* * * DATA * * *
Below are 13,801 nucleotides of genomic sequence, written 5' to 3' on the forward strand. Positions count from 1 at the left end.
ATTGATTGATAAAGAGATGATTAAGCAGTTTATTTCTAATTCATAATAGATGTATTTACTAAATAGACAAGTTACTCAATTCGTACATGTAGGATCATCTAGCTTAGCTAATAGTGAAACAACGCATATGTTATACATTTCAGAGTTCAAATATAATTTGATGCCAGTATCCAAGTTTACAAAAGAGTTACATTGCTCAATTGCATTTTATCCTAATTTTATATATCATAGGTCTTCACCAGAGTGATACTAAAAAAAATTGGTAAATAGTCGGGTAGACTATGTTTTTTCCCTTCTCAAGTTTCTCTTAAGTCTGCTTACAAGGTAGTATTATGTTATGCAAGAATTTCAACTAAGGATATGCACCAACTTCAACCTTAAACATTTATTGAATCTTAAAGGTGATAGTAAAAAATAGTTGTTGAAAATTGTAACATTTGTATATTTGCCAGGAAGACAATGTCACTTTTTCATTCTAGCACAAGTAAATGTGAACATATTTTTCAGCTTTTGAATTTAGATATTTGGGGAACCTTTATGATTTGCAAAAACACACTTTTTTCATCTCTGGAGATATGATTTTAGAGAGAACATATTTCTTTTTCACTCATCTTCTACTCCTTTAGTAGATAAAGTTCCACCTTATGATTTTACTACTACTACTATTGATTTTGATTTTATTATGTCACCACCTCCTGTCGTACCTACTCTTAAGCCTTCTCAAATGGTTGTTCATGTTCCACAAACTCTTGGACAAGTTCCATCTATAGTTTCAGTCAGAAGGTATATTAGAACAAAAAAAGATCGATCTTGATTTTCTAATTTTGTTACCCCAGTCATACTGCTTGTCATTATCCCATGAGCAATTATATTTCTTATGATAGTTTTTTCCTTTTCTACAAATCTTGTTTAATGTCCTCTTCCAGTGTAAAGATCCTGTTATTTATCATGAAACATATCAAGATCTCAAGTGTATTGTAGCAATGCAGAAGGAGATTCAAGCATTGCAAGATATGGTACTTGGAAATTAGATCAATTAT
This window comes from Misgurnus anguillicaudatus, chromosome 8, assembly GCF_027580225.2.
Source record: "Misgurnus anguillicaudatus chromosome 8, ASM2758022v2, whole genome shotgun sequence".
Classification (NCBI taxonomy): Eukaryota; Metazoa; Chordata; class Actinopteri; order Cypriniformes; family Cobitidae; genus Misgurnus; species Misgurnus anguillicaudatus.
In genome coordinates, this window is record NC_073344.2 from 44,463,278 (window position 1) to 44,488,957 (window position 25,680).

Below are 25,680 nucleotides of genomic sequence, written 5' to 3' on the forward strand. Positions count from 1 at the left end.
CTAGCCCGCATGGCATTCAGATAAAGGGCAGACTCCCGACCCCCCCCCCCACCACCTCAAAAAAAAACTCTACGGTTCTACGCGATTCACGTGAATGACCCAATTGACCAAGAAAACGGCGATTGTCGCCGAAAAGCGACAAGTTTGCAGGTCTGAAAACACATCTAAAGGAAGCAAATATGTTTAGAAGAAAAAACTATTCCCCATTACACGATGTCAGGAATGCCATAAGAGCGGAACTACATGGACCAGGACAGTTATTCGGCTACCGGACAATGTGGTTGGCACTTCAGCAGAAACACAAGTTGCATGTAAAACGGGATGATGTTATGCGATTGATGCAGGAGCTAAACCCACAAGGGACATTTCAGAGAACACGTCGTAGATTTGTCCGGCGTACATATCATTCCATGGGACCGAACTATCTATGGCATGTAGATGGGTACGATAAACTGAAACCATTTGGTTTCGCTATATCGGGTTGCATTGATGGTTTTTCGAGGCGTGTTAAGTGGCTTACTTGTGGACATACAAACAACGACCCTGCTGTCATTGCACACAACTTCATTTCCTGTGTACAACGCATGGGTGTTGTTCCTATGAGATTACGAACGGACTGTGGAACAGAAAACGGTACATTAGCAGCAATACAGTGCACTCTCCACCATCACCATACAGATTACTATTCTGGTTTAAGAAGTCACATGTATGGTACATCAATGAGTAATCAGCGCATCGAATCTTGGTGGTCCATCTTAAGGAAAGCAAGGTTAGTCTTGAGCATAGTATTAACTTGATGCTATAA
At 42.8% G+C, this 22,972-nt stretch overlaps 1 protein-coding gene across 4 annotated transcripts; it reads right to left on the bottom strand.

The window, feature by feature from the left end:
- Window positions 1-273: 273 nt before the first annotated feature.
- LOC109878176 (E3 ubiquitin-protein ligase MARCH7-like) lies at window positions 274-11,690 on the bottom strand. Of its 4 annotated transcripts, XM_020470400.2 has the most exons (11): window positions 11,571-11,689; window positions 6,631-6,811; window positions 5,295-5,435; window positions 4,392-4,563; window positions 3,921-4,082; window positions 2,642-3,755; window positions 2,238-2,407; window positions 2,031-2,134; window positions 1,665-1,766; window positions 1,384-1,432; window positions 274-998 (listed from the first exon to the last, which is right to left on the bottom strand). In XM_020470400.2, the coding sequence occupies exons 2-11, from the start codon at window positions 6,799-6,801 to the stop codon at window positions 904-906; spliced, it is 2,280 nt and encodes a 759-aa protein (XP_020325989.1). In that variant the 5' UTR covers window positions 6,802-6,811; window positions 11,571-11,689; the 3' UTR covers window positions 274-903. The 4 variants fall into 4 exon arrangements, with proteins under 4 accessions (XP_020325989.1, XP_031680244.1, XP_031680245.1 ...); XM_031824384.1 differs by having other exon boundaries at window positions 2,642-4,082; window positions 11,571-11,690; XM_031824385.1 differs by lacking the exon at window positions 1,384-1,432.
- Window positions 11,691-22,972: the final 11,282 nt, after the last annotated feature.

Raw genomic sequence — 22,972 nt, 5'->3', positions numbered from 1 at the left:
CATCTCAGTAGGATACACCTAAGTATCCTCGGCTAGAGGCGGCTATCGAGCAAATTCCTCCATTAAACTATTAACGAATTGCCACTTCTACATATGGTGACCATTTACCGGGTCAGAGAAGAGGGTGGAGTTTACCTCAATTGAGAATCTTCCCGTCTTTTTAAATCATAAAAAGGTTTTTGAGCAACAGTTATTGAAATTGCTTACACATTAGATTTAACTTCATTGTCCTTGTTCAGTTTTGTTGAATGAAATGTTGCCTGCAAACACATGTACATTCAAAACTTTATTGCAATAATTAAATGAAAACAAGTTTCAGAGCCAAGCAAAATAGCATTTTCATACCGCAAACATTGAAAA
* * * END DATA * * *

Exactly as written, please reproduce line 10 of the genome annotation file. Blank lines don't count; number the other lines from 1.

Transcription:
The window, feature by feature from the left end: